Often than not, payees don’t have access to all the information about the payment. The bank details may not be available or the name may not be present - it may be truncated or parsed in a different format. In that case, payees might also need to look for additional sources to identify where the payment came from.
So how do you allocate your money when you don’t have all the information about the payment?
You guessed it - the payment reference.
Using that reference, the window cleaners were unable to allocate the funds to the payments we had sent. They didn't have access to our bank details, they only had our name. Now imagine how many "A Smith" customers they might have on their record.
Eventually, it was all sorted and the window cleaners began instructing their customers to use specific payment references (house number, road and postcode) when sending funds. It made their reconciliation work so much easier.
The reference is that one piece of the transaction both parties have control over (let's ignore that cheques exist)! A company can define a unique reference, either for a specific customer, or a specific purpose. The customer has control over entering this reference when they create the payment. And voila! Using payment references can significantly reduce time spent matching payments with invoices.
How to encourage the use of payment references
So how can you, as a company, ensure your customers are supplying the correct reference?
Make it easy for customers to include payment reference
Human error will always happen with customers mistyping or simply not including it at all, but good UX is important to encourage input and reduce errors. Make sure that the payment reference field is easy to find and use. Depending on which payment rails are used (BACS in the UK or SEPA in Europe) , there can be character format or length limitations that can affect reference field.
Educate the payer about the benefits of payment reference
Ensure your customer understands the importance of matching the payments with their account to keep their balance accurate. Payment references also can be used as evidence in case something needs to be disputed. If you see payments coming in without a reference, send your customers a gentle reminder and explain why it’s important to include them.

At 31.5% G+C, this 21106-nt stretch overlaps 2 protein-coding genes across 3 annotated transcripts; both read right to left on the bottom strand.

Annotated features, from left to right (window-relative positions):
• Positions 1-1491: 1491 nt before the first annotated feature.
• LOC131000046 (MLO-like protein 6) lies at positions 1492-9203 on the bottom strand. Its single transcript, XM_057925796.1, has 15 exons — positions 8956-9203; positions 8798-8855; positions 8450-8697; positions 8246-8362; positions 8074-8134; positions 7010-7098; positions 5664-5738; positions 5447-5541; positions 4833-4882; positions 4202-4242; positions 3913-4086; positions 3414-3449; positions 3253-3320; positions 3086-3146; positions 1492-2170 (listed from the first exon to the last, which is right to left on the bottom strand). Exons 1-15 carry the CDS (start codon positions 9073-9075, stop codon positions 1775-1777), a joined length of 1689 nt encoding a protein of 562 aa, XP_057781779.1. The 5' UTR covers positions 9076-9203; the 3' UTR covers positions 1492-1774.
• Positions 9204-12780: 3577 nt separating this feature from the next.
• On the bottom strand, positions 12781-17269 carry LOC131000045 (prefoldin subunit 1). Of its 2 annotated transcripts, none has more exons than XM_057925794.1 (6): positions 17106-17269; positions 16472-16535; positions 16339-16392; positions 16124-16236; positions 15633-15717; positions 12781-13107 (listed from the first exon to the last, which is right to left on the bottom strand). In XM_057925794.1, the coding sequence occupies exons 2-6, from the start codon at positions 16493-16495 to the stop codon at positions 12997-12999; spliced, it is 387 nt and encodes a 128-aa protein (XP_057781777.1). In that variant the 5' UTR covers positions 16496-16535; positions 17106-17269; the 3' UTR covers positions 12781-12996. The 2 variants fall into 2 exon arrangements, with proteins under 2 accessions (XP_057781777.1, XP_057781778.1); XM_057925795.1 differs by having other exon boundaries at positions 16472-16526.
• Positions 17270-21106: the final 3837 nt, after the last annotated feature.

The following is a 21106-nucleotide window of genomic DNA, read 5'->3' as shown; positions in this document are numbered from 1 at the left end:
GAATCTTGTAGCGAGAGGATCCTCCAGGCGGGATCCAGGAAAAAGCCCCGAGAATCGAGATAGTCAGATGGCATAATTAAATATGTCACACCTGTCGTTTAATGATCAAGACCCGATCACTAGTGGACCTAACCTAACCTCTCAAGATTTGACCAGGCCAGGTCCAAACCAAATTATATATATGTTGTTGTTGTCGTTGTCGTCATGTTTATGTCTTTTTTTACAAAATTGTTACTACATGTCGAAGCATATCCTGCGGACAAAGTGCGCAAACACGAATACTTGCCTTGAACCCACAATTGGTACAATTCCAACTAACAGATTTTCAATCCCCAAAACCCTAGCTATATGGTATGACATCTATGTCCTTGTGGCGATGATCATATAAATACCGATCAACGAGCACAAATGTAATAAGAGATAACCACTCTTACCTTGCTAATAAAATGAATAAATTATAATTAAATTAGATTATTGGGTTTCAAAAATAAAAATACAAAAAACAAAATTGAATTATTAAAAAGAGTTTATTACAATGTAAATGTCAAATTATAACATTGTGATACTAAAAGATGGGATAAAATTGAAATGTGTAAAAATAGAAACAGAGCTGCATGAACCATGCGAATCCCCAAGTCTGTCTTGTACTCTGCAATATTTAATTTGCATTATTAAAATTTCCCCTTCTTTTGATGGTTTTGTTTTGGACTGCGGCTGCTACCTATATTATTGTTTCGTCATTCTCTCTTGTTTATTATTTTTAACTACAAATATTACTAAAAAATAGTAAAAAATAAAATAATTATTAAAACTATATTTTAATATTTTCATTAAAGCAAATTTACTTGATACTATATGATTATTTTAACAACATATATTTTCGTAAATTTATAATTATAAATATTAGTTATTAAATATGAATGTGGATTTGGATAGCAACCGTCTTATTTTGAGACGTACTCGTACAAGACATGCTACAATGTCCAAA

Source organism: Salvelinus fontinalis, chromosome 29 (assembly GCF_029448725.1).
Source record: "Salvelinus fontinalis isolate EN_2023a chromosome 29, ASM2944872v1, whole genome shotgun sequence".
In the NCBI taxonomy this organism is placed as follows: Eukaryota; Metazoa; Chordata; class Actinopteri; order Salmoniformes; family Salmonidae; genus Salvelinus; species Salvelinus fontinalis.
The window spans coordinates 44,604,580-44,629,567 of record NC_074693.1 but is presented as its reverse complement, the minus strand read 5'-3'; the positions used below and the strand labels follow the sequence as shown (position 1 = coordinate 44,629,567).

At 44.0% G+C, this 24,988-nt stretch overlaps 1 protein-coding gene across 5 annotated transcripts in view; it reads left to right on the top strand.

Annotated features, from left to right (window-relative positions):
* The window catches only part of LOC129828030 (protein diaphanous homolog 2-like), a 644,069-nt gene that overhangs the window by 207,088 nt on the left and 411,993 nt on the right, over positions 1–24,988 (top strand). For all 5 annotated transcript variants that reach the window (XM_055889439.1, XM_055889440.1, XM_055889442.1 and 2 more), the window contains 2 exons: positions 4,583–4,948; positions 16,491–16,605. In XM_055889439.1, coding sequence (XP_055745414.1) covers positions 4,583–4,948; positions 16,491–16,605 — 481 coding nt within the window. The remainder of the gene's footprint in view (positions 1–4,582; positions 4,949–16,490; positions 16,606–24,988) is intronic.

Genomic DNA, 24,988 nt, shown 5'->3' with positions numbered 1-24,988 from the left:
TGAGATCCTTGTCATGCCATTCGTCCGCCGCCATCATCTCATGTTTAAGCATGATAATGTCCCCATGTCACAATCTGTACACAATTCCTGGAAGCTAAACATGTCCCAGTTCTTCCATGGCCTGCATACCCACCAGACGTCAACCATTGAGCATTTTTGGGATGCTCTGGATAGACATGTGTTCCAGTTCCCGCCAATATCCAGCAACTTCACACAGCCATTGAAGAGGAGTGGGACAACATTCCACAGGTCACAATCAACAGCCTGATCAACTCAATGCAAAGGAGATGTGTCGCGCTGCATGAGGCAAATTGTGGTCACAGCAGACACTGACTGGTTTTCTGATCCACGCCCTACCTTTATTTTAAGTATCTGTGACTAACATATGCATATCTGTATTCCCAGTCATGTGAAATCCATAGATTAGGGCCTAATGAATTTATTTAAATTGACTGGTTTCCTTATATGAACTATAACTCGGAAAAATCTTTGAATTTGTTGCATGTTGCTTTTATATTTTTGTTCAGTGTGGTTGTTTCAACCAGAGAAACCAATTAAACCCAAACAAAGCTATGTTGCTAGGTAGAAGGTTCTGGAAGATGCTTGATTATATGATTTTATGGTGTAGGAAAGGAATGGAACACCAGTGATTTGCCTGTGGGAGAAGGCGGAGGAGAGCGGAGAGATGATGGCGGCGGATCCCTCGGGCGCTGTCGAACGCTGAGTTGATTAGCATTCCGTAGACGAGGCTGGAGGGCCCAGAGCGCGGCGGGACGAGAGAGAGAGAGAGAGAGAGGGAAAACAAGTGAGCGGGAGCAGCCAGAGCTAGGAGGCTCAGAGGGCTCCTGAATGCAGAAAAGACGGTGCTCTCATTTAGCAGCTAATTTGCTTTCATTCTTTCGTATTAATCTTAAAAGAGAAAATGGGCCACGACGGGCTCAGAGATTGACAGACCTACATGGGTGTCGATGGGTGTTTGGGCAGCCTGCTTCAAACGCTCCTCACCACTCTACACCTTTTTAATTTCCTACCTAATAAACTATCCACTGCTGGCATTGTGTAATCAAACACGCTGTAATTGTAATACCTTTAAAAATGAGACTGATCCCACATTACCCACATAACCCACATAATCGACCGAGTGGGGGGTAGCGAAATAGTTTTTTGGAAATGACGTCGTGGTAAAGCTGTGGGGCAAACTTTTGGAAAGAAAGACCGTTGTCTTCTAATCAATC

Pre-fill payment reference when requesting the payment
Using Open Banking payment initiation, or a payment service provider such as Stripe, or Checkout for payment collection gives your company complete control in setting the reference for the transaction. In that way, you don’t need to rely on the payer setting the reference and you can eliminate human error and streamline your matching process when reconciling.
While it might seem like a small detail, payment references can significantly disrupt your financial operations and how much time is spent on locating, matching and reconciling the payment with the correct invoice. It's upside is that it can increase your customer satisfaction with your business if you keep all your books in order and customer accounts in check. Payment references on their own won’t solve all your reconciliation challenges, but they play an important, if not the most important, part in allocating funds efficiently and reducing time spent on manual reconciliation.